WordPress feels halfway here / halfway there; a content management system that now aspires to be a Wix / Squarespace like design editor. There were themes and plugins for that in the past. Now, WordPress makes editing design templates, parts and elements of a website part of its core functionality.
The problem with WordPress is it’s playing catchup and the services it’s trying to catch up to are becoming way more powerful, way quicker.
To my mind, the future of web publishing is in apps. There are lots of examples of this; Webflow, Bubble are two of the most prominent. Both are taking simple web publishing drag-and-drop features and adding powerful application logic on top. It’s now possible and quite easy to create apps for very specific use cases. WordPress is finally getting the modern publishing features it needs, but it has a long way to go to be able to compete with application builders.
WordPress has been making a slow transition to ‘Site Editing’ over a number of years. With the release of WordPress 6, it’s a little closer to achieving a full site editing experience. This website (and many others I’ve designed for clients) uses a combination of plugins and page builders to achieve the layouts and functionality I need. My personal preference is a combination of Advanced Custom Fields, Custom Post Types, Astra Theme, Beaver Builder and Beaver Themer.
WordPress could make Beaver Builder redundant. Could I make do without Beaver Builder and Beaver Themer and let WordPress 6 do the heavy lifting. I’m not so sure that I’m happy to do that right now.
WordPress still requires the installation of a theme, many of which have been updated to allow for the new site editing feature. WordPress takes away the functionality that themes like Beaver Builder / Beaver Themer and Astra have offered for ages and bakes it into the core of the application. That means headers, footers, post templates, and even page parts can now be created and edited within the core functionality of WordPress. That was possible in the past through code and it’s what themes like Astra and BB have made possible. Now, however, if you want to create custom layouts, it’s a case of drag and drop visual building.
There is a lot more to WordPress 6 and the new direction that WP is taking. To my mind, we’re still stuck in a halfway house between the old WP and the ‘new’ WP. Like everything WP, it’s a matter of evolution and with the enormous plugin and theme repository supporting the WP industry, it will be a slow change.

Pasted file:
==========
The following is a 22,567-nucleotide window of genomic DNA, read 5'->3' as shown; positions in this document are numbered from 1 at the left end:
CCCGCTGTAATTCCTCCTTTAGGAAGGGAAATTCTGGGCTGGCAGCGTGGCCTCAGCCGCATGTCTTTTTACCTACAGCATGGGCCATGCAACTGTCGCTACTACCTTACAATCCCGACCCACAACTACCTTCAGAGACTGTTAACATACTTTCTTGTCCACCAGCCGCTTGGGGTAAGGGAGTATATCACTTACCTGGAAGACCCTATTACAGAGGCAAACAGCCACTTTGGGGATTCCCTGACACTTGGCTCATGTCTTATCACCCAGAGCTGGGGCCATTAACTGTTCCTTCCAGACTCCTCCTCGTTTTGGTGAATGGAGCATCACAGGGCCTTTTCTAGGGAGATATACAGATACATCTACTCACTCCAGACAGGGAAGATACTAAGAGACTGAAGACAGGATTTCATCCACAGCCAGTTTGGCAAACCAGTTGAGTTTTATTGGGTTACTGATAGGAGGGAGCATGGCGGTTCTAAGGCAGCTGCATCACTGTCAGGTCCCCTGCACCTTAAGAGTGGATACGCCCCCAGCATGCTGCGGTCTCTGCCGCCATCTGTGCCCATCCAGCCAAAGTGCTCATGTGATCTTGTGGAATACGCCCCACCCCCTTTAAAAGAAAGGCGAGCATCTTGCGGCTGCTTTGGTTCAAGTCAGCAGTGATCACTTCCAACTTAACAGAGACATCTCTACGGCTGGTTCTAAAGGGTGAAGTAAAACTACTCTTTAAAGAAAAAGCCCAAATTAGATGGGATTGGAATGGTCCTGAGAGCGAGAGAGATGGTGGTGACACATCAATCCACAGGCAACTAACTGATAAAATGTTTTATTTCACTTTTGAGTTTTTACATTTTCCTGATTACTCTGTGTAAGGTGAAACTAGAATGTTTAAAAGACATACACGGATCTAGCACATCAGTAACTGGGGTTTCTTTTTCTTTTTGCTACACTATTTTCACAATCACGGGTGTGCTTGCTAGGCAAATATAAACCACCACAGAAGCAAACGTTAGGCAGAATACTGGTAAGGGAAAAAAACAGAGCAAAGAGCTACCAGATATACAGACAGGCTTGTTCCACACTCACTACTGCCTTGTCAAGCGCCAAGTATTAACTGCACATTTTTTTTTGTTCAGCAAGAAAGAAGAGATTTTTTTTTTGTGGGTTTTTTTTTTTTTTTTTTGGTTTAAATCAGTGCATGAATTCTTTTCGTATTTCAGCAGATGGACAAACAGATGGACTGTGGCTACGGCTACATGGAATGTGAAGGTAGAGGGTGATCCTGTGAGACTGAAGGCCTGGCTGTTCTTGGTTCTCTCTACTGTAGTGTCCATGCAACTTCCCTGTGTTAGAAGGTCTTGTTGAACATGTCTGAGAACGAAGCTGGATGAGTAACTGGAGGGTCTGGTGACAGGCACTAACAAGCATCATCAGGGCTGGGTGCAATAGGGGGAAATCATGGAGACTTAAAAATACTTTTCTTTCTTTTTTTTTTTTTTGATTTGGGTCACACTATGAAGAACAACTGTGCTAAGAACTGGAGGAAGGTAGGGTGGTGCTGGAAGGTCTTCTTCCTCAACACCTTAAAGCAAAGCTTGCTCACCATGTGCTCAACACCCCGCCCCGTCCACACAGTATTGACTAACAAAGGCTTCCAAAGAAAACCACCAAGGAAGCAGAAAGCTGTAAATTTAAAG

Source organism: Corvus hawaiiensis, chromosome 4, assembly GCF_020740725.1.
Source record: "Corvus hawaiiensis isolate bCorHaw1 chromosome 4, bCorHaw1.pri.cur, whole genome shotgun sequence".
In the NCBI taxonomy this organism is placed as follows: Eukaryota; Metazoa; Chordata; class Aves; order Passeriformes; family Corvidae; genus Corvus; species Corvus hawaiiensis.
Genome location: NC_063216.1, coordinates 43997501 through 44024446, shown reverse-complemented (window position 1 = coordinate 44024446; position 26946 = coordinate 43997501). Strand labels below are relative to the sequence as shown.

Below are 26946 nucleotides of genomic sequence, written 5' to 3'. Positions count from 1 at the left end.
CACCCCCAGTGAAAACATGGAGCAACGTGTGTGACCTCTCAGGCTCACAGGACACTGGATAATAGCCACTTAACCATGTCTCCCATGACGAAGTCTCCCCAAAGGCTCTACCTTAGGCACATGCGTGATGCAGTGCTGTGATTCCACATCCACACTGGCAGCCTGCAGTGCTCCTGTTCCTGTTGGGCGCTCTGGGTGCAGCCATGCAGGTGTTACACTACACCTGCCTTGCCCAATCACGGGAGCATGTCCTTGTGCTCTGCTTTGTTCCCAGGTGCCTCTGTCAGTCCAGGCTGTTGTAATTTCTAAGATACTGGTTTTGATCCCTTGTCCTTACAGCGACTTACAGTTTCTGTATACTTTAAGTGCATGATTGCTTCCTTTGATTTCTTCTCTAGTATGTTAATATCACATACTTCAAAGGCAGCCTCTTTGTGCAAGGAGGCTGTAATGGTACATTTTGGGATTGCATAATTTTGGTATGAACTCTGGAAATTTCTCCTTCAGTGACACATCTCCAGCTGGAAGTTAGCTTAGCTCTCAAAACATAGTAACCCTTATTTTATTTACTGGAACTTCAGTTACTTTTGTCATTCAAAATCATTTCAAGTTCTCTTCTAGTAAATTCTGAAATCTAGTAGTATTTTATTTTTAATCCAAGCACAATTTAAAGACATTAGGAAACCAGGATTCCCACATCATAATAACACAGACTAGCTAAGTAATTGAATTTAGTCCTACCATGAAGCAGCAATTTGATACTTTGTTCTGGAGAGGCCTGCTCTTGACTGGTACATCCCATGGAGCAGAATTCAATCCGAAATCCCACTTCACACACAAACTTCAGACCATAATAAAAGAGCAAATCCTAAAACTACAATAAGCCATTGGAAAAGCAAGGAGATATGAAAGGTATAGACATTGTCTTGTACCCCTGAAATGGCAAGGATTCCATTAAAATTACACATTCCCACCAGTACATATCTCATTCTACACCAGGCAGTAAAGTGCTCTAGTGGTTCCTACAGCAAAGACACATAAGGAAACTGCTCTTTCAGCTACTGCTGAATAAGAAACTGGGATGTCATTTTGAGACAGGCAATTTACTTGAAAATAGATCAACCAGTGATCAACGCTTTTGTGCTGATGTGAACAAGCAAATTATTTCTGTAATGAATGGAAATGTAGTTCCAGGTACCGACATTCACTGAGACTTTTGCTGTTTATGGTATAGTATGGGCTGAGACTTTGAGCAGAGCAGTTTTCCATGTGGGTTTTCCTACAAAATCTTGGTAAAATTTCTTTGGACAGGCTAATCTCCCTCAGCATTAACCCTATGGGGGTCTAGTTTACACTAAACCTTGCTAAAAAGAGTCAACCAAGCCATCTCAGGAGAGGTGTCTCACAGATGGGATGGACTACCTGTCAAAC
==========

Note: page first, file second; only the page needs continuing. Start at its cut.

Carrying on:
Post-editing and blocks
One of the most obvious changes lies in the post-editing interface. Here, a new interface clears the ‘clutter’ of the old WP and introduces a new fresher, cleaner clutter. A toolbar across the top of the editing window gives you access to basic tools with ‘more settings’ available in a panel on the right. This panel gives you access to the ‘post and block’ editor allowing you to access detailed settings for your page and elements therein. The problem is everything seems spread out all over the interface with many of the tools you need hidden away, presumably to reduce the clutter.
WP now has access to ‘Blocks’ – little pieces of editing magic that range from standard paragraphs to headings and more advanced elements like post titles, featured images, galleries, widgets and any other functionality introduced through additional plugins. Blocks also include layout elements like grids and flexbox making it really easy to construct your post and pages in the way you want.
Here I’ve used a Post Grid block to show my other blog posts – editing this is really simple and would have required quite a lot of additional coding in the past to make this possible. Blocks are extremely powerful and make accessing metadata really easy.
When to use CSS .classes and #IDs
Bespoke number input for Webflow Add To Cart
Layout in Webflow
Many plugin and theme developers have made blocks available giving you access to all sorts of additional functionality. This is pretty cool when you’re setting up your core templates.
Patterns & Reusable Blocks
Hidden away in the ‘Toggle Block Inserter’ are patterns and reusable blocks. Sitting alongside the Blocks tab, these two additional tabs give you access to predefined or customisable layout elements. WordPress defines Patterns as:
Block Patterns are predefined block layouts, available from the patterns tab of the block inserter. Once inserted into content, the blocks are ready for additional or modified content and configuration.
Patterns are little layout templates assembled by theme or plugin developers to make it easy to layout pages very quickly. They’re reusable elements that can be added and edited anywhere on a page. Unlike reusable blocks, patterns themselves can only be introduced to the editing experience through theme functionality whereas, with reusable blocks, you can build up layouts and elements yourself through the reusable block editor.
This makes customising WordPress far easier than in the past and makes page drag and drop features a central theme of WordPress.
WordPress feels very much in the grip of a transition – a long overdue catch up to make it easier for designers like myself to create powerful functioning websites. I’ve made good use of other website builders, Webflow being my go-to right now but WP will remain a central tool in my website creation box. It’s good to see this innovation taking place – the industry is much more invigorated by the possibilities and end-users will benefit in the long run.
Let’s just hope WordPress manages the transition quickly and is able to innovate much quicker in the future.